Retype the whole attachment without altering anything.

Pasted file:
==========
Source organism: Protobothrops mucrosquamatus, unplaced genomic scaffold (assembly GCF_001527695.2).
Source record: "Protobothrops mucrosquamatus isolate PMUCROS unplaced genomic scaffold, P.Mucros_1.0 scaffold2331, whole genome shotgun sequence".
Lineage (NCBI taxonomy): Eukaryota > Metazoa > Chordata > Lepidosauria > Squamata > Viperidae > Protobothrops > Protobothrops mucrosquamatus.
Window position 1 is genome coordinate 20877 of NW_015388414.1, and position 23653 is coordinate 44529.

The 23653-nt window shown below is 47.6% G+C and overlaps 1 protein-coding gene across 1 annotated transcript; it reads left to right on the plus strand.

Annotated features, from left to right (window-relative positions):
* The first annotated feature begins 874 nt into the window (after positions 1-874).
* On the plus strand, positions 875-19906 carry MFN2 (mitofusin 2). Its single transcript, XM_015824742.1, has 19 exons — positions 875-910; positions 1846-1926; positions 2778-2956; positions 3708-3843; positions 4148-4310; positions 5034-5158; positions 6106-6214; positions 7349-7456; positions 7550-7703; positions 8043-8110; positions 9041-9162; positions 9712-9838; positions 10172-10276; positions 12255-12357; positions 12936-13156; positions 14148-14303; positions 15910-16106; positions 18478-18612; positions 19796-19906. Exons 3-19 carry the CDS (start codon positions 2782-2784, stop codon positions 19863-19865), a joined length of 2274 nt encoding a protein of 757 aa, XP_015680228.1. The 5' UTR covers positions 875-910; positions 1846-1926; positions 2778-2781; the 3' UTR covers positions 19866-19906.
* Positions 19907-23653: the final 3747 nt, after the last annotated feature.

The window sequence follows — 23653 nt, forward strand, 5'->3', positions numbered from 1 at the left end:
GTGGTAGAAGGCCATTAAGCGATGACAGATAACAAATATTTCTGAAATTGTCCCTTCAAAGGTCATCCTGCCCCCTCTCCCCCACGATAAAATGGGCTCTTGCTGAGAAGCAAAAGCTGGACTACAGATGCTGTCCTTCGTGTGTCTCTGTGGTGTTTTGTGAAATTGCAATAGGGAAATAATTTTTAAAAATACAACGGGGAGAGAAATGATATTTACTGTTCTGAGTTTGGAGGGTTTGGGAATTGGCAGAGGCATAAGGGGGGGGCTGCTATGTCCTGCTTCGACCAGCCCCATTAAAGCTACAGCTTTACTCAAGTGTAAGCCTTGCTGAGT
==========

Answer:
Source organism: Protobothrops mucrosquamatus, unplaced genomic scaffold (assembly GCF_001527695.2).
Source record: "Protobothrops mucrosquamatus isolate PMUCROS unplaced genomic scaffold, P.Mucros_1.0 scaffold2331, whole genome shotgun sequence".
Lineage (NCBI taxonomy): Eukaryota > Metazoa > Chordata > Lepidosauria > Squamata > Viperidae > Protobothrops > Protobothrops mucrosquamatus.
Window position 1 is genome coordinate 20877 of NW_015388414.1, and position 23653 is coordinate 44529.

The 23653-nt window shown below is 47.6% G+C and overlaps 1 protein-coding gene across 1 annotated transcript; it reads left to right on the plus strand.

Annotated features, from left to right (window-relative positions):
* The first annotated feature begins 874 nt into the window (after positions 1-874).
* On the plus strand, positions 875-19906 carry MFN2 (mitofusin 2). Its single transcript, XM_015824742.1, has 19 exons — positions 875-910; positions 1846-1926; positions 2778-2956; positions 3708-3843; positions 4148-4310; positions 5034-5158; positions 6106-6214; positions 7349-7456; positions 7550-7703; positions 8043-8110; positions 9041-9162; positions 9712-9838; positions 10172-10276; positions 12255-12357; positions 12936-13156; positions 14148-14303; positions 15910-16106; positions 18478-18612; positions 19796-19906. Exons 3-19 carry the CDS (start codon positions 2782-2784, stop codon positions 19863-19865), a joined length of 2274 nt encoding a protein of 757 aa, XP_015680228.1. The 5' UTR covers positions 875-910; positions 1846-1926; positions 2778-2781; the 3' UTR covers positions 19866-19906.
* Positions 19907-23653: the final 3747 nt, after the last annotated feature.

The window sequence follows — 23653 nt, forward strand, 5'->3', positions numbered from 1 at the left end:
GTGGTAGAAGGCCATTAAGCGATGACAGATAACAAATATTTCTGAAATTGTCCCTTCAAAGGTCATCCTGCCCCCTCTCCCCCACGATAAAATGGGCTCTTGCTGAGAAGCAAAAGCTGGACTACAGATGCTGTCCTTCGTGTGTCTCTGTGGTGTTTTGTGAAATTGCAATAGGGAAATAATTTTTAAAAATACAACGGGGAGAGAAATGATATTTACTGTTCTGAGTTTGGAGGGTTTGGGAATTGGCAGAGGCATAAGGGGGGGGCTGCTATGTCCTGCTTCGACCAGCCCCATTAAAGCTACAGCTTTACTCAAGTGTAAGCCTTGCTGAGT